In orders approving the retention by a bank holding company of a 4(c)(8) subsidiary, the Board has stated that it would permit, without any specific regulatory approval, the formation of a wholly-owned subsidiary of an approved 4(c)(8) company to engage in activities that such a company could itself engage in directly through a division or department. (Northwestern Financial Corporation, 65 Federal Reserve Bulletin 566 (1979).) Section 4(a)(2) of the Act provides generally that a bank holding company may engage directly in the business of managing and controlling banks and permissible nonbank activities, and in furnishing services directly to its subsidiaries. Even though section 4 of the Act generally prohibits the acquisition of shares of nonbanking organizations, the Board does not believe that such prohibition should apply to the formation by a holding company of a wholly-owned subsidiary to engage in activities that it could engage in directly. Accordingly, as a general matter, the Board will permit without any regulatory approval a bank holding company to form a wholly-owned subsidiary to perform servicing activities for subsidiaries that the holding company itself could perform directly or through a department or a division under section 4(a)(2) of the Act. The Board believes that permitting this type of subsidiary is not inconsistent with the nonbanking prohibitions of section 4 of the Act, and is consistent with the authority in section 4(c)(1)(C) of the Act, which permits a bank holding company, without regulatory approval, to form a subsidiary to perform services for its banking subsidiaries. The Board notes, however, that a servicing subsidiary established by a bank holding company in reliance on this interpretation will be an affiliate of the subsidiary bank of the holding company for the purposes of the lending restrictions of section 23A of the Federal Reserve Act. (12 U.S.C. 371c)

The Board has issued this interpretation pursuant to its statutory authority under sections 4(a)(2) and 5(b) of the Bank Holding Company Act, 12 U.S.C. 1843(a)(2) and 1844(b).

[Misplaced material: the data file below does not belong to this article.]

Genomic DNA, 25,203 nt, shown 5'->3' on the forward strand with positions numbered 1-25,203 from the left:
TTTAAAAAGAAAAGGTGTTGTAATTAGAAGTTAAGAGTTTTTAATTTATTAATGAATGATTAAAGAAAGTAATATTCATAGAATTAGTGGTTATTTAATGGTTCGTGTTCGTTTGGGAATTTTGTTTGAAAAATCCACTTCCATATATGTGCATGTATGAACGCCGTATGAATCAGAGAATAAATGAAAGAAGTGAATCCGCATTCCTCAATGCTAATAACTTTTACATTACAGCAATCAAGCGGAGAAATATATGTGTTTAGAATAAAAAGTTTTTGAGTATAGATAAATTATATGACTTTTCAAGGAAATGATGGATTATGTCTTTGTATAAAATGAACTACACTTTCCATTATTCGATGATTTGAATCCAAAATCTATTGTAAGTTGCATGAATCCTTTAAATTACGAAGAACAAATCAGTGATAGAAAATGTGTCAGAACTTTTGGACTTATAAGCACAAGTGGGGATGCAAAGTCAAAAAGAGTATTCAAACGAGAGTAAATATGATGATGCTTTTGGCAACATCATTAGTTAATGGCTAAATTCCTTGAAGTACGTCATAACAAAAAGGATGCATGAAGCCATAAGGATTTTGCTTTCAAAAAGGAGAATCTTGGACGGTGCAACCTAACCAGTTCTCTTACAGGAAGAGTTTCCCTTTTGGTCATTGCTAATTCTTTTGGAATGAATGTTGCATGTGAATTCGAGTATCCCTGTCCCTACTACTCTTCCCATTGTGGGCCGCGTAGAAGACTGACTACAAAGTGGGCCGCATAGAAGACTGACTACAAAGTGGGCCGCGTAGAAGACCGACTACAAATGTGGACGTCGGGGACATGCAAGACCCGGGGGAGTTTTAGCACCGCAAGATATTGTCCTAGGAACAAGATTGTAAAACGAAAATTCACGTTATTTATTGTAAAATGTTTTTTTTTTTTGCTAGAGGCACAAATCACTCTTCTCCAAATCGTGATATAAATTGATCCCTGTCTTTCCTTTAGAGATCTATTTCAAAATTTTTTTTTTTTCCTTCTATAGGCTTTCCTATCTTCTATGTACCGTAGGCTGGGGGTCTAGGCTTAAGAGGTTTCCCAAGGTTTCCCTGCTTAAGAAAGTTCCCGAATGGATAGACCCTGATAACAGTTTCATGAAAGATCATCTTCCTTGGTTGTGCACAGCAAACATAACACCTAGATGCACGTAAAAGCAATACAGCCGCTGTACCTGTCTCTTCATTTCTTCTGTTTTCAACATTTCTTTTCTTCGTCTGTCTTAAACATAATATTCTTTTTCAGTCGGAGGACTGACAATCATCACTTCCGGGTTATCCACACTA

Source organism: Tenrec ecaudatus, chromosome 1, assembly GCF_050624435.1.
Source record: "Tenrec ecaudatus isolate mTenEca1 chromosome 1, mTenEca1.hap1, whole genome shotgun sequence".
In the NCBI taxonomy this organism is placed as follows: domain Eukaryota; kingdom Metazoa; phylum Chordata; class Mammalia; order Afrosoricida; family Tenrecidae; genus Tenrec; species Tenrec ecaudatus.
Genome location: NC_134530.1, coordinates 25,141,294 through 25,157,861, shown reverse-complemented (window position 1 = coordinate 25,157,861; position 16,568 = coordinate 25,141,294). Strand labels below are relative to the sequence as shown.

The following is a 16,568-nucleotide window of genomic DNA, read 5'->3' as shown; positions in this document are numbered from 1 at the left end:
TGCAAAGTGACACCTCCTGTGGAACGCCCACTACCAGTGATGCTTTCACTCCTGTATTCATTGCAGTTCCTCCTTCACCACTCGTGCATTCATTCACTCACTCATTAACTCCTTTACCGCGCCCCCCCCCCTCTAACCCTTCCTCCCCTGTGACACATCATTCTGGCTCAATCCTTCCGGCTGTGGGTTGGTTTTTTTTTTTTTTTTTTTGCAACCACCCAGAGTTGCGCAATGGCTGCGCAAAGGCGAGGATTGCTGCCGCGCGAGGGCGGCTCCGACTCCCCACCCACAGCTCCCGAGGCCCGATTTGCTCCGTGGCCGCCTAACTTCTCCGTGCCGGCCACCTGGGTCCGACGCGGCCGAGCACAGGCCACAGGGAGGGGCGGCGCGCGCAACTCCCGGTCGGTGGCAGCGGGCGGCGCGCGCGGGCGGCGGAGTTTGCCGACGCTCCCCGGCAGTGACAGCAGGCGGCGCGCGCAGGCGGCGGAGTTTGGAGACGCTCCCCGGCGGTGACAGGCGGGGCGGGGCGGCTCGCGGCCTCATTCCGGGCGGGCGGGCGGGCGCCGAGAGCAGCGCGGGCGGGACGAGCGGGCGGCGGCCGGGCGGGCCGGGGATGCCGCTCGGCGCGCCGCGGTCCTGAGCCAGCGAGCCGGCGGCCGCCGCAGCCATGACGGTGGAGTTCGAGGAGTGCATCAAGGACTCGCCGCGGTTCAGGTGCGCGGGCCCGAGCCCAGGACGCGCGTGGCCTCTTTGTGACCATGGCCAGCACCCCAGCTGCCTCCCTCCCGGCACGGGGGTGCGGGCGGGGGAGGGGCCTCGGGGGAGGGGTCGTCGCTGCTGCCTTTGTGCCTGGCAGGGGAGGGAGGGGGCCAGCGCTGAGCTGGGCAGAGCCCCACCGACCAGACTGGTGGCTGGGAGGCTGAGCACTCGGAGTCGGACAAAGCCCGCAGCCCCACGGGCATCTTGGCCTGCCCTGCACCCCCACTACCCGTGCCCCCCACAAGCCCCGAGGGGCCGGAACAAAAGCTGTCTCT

[Codified to 12 C.F.R. § 225.141]

[Source: 45 Fed. Reg. 54326, August 15, 1980, effective August 11, 1980]

1 Section 225.4(c)(3) of the Board's Regulation Y (12 CFR 225.4(c)(3)) generally prohibits a bank holding company or its subsidiary engaged in activities pursuant to authority of section 4(c)(8) of the Act from being a party to any merger "or acquisition of assets other than in the ordinary course of business" without prior Board approval. Go back to Text

2 In accordance with the provisions of section 4(c)(8) of the Act and § 225.4(b) of Regulation Y, the acquisition of a going concern requires prior Board approval. Go back to Text

1 Section 4(c)(6) of the Act provides an exemption from the Act's prohibitions on ownership of shares in nonbanking companies for "shares of any company which do not include more than 5 per centum of the outstanding voting shares of such company." Go back to Text

1 The presumption arises where the transferee "is indebted to the transferor, or has one or more officers, directors, trustees, or beneficiaries in common with or subject to control by the transferor." Go back to Text

2 The Board has delegated to its General Counsel the authority to issue such determinations, 12 CFR 265.2(b)(1). Go back to Text